Good grammar, freakish monsters and manatee disappearances are just three subjects covered in a USF book festival this weekend — and that’s just within the first 90 minutes.
The USF St. Petersburg campus will host the 18th annual Festival of Reading on Saturday from 10 a.m. to 4 p.m. The free event will include 45 speakers and book signings.
The festival’s author coordinator Lori Gaudreau said this year stands out for its number of Florida writers — with only eight guests flying in from out of state.
The selection ranges from USF professors, like mass communications professor Rick Wilber, to chart-topping novelists like Michael Connelly , who penned the country’s current best-selling hardcover novel, “The Reversal.”
The Oracle suggests six notable author sessions for students.
R.L. Stine — “Weirdo Halloween”
10:30 a.m.-11:15 a.m.
Opening the USF Campus Activities Center’s proceedings is children’s horror author R.L. Stine, who has sold nearly 400 million copies within Scholastic’s “Goosebumps” series.
Stine continues the franchise 18 years after the series was developed with his “Goosebumps Horrorland” series, which detail an evil puppet named Slappy, a horrific hamster horde and a pink alien in “Weirdo Halloween.”
Though Zombie Nation Publishing and vampire novel author Susan Hubbard will offer more adult creatures, Gaudreau said Stine could provide ’90s-child students with a Halloween throwback.
“I am quite confident there are many USF students who have fond memories of reading their first chapter book as one of R.L. Stine’s ‘Goosebumps’ or ‘Fear Street’ books, and he is such an incredible person to meet,” Gaudreau said.
Patricia Engel — “Vida”
11 a.m.-11:45 a.m.
Though Miami author Patricia Engel is among the festival’s Florida residents, her novel “Vida” spans farther geographically into New Jersey, New York and Colombia.
“Vida” follows Colombian Sabina through nine non-chronological stories, as she weathers troubled relationships and learns of other outcasts’ tales.
The book has won praise from Pulitzer Prize winner Junot Diaz and St. Petersburg Times’ book editor Collette Bancroft, who said Engel is one of the festival’s most exciting up-and-coming authors.
“She’s a terrific, promising writer,” Bancroft said.
Engel will speak at the USF Science and Tech Building in room 123.
Ira Sukrungruang — “Talk Thai: The Adventures of Buddhist Boy”
11:30 a.m.-12:15 p.m.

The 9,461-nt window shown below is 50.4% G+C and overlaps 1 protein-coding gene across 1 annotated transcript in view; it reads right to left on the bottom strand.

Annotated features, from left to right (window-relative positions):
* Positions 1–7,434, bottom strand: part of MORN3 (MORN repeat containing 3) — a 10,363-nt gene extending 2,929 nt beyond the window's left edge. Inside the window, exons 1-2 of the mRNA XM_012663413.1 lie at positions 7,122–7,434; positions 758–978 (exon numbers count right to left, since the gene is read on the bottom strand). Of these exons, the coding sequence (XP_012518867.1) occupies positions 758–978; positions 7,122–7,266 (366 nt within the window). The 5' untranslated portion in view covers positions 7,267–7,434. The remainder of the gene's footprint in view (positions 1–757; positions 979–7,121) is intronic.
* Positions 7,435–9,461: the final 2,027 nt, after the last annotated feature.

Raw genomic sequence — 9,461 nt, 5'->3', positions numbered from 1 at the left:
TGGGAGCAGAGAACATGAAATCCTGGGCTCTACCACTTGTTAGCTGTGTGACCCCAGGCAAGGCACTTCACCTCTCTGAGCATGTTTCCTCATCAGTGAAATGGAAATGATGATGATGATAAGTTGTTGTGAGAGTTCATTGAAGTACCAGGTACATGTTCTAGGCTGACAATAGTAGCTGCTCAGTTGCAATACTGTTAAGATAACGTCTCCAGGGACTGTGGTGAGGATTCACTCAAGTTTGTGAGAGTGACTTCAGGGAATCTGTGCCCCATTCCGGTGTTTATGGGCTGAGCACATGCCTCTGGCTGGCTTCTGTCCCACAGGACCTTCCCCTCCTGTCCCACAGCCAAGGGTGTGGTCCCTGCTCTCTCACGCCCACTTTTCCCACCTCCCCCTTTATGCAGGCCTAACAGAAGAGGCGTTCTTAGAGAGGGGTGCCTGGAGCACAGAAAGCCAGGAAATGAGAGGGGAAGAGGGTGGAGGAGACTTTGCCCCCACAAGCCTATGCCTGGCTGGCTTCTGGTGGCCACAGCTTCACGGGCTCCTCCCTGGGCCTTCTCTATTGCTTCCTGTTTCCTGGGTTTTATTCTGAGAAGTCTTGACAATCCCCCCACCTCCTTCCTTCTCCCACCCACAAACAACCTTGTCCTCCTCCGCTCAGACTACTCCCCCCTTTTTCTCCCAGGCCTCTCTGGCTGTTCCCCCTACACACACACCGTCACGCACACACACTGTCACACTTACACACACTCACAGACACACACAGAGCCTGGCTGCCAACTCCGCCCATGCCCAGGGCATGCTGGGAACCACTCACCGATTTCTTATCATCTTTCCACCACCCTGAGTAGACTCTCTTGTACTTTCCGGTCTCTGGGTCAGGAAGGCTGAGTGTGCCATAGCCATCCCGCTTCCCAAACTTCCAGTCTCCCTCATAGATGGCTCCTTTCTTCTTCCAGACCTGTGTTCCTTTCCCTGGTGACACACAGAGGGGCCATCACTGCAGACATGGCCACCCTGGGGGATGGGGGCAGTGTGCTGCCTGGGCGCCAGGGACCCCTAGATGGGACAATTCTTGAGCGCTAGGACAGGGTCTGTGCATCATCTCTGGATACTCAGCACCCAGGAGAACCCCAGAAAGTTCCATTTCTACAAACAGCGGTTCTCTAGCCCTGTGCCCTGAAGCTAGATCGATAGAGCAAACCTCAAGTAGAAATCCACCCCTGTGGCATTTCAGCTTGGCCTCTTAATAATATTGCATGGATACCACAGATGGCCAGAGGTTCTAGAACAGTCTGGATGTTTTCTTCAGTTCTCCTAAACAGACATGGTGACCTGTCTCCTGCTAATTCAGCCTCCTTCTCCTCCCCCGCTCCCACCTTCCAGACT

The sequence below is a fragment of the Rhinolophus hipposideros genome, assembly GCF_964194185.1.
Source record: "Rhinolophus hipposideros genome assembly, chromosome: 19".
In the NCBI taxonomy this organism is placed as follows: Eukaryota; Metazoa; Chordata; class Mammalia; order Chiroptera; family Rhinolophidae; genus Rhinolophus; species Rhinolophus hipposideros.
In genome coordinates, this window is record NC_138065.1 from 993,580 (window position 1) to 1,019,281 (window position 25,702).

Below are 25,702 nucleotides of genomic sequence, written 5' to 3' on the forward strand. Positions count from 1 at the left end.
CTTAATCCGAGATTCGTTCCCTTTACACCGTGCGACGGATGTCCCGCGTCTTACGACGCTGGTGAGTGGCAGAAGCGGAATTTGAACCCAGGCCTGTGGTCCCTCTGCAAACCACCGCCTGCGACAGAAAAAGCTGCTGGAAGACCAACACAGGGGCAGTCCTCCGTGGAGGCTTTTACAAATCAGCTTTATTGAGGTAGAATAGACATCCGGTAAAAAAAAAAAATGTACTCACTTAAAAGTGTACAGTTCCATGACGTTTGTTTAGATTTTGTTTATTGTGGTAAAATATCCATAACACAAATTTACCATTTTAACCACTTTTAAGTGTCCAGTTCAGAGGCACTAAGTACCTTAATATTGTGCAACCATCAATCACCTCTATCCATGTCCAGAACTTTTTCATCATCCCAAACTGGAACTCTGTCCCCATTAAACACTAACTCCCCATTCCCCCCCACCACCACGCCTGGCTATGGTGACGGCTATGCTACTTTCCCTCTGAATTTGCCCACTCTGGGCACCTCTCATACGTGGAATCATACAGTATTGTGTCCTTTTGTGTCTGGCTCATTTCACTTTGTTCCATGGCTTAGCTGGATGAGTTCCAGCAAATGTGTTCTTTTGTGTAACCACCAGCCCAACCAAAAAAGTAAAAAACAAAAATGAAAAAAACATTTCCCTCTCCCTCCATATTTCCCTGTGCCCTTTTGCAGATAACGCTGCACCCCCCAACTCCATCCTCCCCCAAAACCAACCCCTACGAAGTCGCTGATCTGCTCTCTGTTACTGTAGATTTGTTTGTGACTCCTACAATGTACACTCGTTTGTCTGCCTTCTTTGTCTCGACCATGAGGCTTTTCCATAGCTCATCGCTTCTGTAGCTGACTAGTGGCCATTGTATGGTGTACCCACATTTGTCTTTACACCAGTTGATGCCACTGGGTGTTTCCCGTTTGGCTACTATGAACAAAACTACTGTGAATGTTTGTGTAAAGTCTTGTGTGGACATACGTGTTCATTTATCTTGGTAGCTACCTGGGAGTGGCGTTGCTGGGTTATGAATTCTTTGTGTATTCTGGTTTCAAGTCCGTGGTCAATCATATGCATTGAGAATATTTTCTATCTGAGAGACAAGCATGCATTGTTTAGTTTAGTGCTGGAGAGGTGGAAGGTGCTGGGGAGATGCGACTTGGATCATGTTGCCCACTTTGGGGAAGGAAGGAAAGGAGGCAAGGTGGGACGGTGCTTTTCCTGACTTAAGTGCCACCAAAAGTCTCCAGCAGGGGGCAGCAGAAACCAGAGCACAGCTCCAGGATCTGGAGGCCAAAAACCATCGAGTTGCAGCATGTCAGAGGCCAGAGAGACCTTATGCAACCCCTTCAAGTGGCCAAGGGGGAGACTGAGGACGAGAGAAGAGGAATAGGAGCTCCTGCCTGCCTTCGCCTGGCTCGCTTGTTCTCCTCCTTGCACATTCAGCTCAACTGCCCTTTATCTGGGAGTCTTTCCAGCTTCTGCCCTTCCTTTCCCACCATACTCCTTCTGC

One room away will be USF creative writing assistant professor Ira Sukrungruang, whose writing shows a common intersection of Thai heritage and the “fat experience.”
Sukrungruang founded the dessert-minded “Sweets: A Literary Confection” and co-authored “What Are You Looking At? The First Fat Fiction Novel” — with writing from Diaz and Tobias Wolff.
Although his most recent book “Talk Thai” recalls favorite fried rice concoctions, Sukrunguang focuses on his awkward boyhood and family life in Chicago.
“It’s just a really wonderful, beautifully written and engaging memoir,” Bancroft said.
Daniel Reimold — “Sex and the University”
1 p.m.-1:45 p.m.
University of Tampa professor Daniel Reimold will speak at the Poynter Institute Barnes Pavilion in St. Petersburg about a journalism change beyond online media and thinning newspapers — the student sex column.
“Sex and the University” follows the evolution of sex columns, from Yale columnist Natalie Krinsky to Arizona college censorship battles.
Despite a “sexicon” of slang in the book’s back and the distinction of getting named “the leading expert on the student sex column” by The Nation, Reimold has said that “Sex and the University” is really about student journalism.
Reimold also runs the blog “College Media Matters,” and will further discuss the strange bedfellows of sex advice and college papers on Saturday.
George Packer — “Interesting Times: Writings from a Turbulent Decade”
1 p.m.-1:45 p.m.
Running simultaneous to Reimold’s discussion, The New Yorker reporter George Packer will speak at the Fish & Wildlife Research Institute about a writing career that has spanned books, articles and plays.
Packer’s latest book, “Interesting Times,” examines American-Iraqi relations and Democratic primaries, among other topics.
In August, Packer wrote an extensive New Yorker article and hosted a live chat debating the effectiveness of the Senate.
Bancroft said the festival intended to feature books on politics during an election year. Other political authors will include former Florida Lt. Gov. Buddy MacKay and third-party researcher Donald Green.
Jeffrey Zaslow — “The Last Lecture”
2:30 p.m.-3:15 p.m.
The USF Campus
Activities Center’s closing speech will come from Jeffrey Zaslow, who will discuss a collection of best sellers that includes “The Last Lecture.”
“The Girls from Ames” follows 11 childhood friends in Iowa, and their relationships after college, family and a death in the group. He also co-wrote “Highest Duty,” the autobiography of Capt. Chesley Sullenberger, who landed a failing plane on the frozen Hudson River.
However, Zaslow’s best known work remains co-authoring “The Last Lecture” — a life reflection by cancer-afflicted professor Randy Pausch that sold more than 5 million copies and charted the national best-seller list for more than 90 weeks.
“On campus, you guys are all reading ‘The Last Lecture’ that he wrote — what an opportunity to actually meet him and hear him speak,” Gaudreau said.
For a complete schedule and map of the festival, visit festivalofreading.com.